1) Price shopping – consumers will always check a brand’s website, Amazon, eBay, and at least another marketplace before buying. Consumers will also lookup similar products and brands as there are so many products today that you likely can find a very similar product for a lower price. Consumers consider not just price but also shipping timeframe and the ratings of the seller.
2) Fraud detection – too many people have fallen victim to a fake seller or buy a product that literally takes 7 months to ship to them. Sometimes if I am nervous about buying a product, I will literally look the company up on LinkedIn and make sure they are a legit business.
3) Condition to spend – as so many great products are so easily purchased with a few clicks, consumers sometimes don’t even realize how much they are spending. The average amazon prime member spends $1,400/yr on amazon prime alone (not including Whole Foods and Amazon Fresh).
Tech forward product launches:
With seemingly infinite products out there, how can entrepreneurs ensure that their brands and products are seen? Companies used to be able to go viral with cool products and catchy marketing videos, but now it is very much a pay-to-play schema where even with the best ads and products, you must literally buy your customers. If you have ever managed Instagram, google, or Facebook ad campaigns, you know what I am talking about. You choose your audience segment, how much you want to spend to bid on ad space, allocate a total budget, and measure your CPCs, RPCs, etc. If you are targeting a saturated market segment with a product category that is crowded, your ad spend is astronomical and there are big players out there like established brands…and now brand aggregators. Brands now need to choose, do I focus on a website and marketplaces, do I pick just one marketplace channel, do I cast a wide net across many marketplaces, etc. I feel like just last year, launching an online Shopify business was a fairly low barrier to entry and high margin business. The endless digital aisle is raising the bar very quickly and as soon as a new product category is discovered, dozens of copycats emerge overnight.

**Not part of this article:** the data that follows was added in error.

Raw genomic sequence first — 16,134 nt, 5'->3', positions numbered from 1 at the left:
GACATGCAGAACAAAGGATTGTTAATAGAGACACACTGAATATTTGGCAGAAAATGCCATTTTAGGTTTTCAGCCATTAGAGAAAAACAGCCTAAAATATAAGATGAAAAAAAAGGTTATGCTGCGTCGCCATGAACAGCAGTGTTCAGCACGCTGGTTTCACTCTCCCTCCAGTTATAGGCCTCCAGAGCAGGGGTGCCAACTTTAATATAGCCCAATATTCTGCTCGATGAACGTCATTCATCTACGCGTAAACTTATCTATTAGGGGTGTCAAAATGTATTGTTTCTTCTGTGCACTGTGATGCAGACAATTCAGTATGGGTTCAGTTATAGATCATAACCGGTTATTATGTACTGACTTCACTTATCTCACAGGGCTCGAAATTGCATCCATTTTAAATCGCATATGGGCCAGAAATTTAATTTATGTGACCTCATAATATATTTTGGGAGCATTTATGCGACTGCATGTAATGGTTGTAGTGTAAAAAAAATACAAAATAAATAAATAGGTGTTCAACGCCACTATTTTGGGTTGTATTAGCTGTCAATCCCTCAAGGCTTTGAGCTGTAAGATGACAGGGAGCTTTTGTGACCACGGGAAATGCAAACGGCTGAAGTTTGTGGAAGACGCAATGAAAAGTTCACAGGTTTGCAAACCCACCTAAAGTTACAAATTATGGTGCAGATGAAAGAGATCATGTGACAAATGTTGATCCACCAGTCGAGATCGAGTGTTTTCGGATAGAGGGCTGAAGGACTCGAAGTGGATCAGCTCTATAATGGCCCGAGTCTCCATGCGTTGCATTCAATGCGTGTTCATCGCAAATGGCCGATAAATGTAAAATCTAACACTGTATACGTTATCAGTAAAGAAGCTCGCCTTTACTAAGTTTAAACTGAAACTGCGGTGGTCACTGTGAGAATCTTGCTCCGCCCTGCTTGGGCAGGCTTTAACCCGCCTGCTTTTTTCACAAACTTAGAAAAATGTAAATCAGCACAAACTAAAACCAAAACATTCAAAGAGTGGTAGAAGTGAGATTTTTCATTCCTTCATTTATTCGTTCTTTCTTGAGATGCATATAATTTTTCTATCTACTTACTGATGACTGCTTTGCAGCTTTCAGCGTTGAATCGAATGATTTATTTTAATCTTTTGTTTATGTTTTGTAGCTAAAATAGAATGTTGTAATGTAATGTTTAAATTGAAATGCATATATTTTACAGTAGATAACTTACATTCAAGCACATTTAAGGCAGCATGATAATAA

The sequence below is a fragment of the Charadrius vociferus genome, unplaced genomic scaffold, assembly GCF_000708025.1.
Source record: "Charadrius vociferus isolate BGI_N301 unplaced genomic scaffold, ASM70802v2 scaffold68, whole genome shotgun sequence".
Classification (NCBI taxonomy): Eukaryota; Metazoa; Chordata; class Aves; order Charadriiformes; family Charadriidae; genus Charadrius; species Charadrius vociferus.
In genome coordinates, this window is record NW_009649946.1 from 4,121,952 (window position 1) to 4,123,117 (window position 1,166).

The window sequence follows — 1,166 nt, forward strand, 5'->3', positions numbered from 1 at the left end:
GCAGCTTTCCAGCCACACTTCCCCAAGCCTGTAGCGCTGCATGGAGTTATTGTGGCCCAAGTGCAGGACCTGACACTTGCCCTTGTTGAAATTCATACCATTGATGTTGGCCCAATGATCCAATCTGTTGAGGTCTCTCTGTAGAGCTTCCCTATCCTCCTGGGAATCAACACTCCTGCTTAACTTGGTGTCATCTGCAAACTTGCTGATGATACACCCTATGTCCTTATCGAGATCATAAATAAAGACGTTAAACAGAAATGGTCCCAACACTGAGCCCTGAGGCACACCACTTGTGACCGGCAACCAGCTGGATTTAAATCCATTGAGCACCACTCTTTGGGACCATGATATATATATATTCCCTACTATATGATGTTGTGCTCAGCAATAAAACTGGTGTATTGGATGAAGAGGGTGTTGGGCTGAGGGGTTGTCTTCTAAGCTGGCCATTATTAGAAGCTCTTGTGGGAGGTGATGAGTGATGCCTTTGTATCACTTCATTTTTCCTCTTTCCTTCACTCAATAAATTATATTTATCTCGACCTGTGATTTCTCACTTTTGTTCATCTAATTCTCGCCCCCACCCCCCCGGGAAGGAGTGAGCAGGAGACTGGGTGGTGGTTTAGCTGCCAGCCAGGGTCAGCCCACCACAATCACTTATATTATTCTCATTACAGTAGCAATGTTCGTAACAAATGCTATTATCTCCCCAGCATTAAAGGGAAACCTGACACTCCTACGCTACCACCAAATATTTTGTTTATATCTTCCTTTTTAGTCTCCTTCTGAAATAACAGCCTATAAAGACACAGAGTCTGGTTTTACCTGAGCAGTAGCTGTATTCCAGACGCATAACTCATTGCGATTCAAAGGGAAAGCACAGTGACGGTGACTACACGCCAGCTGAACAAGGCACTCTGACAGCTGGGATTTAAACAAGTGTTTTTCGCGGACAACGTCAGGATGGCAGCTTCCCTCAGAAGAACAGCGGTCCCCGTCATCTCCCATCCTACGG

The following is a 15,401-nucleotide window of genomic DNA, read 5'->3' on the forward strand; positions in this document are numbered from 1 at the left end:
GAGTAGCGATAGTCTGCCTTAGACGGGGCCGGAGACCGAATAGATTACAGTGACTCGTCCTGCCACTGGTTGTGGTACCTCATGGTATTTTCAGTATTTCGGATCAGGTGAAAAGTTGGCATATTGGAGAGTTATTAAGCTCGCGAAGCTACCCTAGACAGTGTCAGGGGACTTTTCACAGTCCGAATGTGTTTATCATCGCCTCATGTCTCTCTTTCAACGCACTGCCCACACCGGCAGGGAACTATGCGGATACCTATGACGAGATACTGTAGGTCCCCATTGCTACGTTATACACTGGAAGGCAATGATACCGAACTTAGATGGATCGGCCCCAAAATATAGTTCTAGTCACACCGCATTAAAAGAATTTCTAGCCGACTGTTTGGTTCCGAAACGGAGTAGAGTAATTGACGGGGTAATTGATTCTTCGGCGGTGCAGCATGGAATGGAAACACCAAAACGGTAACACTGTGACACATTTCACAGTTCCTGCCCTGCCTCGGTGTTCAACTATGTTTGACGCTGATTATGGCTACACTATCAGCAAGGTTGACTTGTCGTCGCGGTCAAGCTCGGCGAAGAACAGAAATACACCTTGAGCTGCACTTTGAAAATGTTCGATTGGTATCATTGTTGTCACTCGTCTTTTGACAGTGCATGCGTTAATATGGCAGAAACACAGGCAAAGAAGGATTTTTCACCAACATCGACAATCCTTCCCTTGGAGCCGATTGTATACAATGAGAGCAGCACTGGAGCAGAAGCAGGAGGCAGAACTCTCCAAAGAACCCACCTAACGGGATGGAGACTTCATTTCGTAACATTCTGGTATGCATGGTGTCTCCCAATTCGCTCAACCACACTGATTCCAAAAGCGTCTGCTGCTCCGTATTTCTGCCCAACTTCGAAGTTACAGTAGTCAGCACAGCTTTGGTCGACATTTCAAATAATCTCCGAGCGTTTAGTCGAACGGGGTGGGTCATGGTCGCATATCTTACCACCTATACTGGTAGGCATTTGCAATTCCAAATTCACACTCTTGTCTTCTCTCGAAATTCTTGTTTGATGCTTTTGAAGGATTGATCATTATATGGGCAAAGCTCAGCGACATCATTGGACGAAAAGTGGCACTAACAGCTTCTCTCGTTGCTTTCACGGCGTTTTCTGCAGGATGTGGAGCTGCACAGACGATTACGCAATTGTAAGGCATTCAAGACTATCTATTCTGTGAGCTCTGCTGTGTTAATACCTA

As the b2c online space is getting more competitive, brands are realizing that partnering with (or in most cases selling to) aggregators is the best bet at an earlier stage in order for their product to thrive and then they can move on to create a new product to flip.
How can you manage a business planning to grow from 1 brand to dozens (or hundreds) in a year or less?
Aside from impacts to consumer experience and entrepreneurs launching businesses, I find it interesting how these brand aggregators can manage their businesses amidst such rapid growth through acquisition. While each brand aggregator has a different investment thesis, most aggregators are purchasing 1-2+ brands per month and each brand could range from 100s of thousands to tens of millions in annual revenue. Each brand has its own legacy systems, infrastructure, and teams in place and needs to be integrated into the core aggregator’s tech stack. Aggregators need tools to run and report on each brand under management and each brand likely has unique processes and products, so it is challenging to standardize.
Supply chain process management is a crucial process area to address with technology as brand inventories are the top expenses for the business. Product design, costing, purchasing, production, and planning tools are all important areas to address for aggregators.
Aggregators also need to be able to efficiently consolidate legacy systems onto a standardized platform given the velocity and volume of their acquisitions. If a strong standardized backbone is not in place early on for aggregators, then lots of unnecessary headcounts is added.
About the GRID
The GRID is a lightweight rapidly deployed platform where you can have a brand up and running in a matter of a few weeks rather than a few months. The GRID can operate as a standalone horizontal system. For more mature aggregators and brands that have an ERP in place, the GRID works seamlessly in conjunction with the ERP by managing products’ critical path and leveraging productized integrations.
Bobby Hamill is the VP of Sales at Suuchi Inc. With over five years experience at Netsuite, Bobby leads the Suuchi team to help hundreds of businesses take the first step to a digital future for their supply chains. Learn more about Bobby.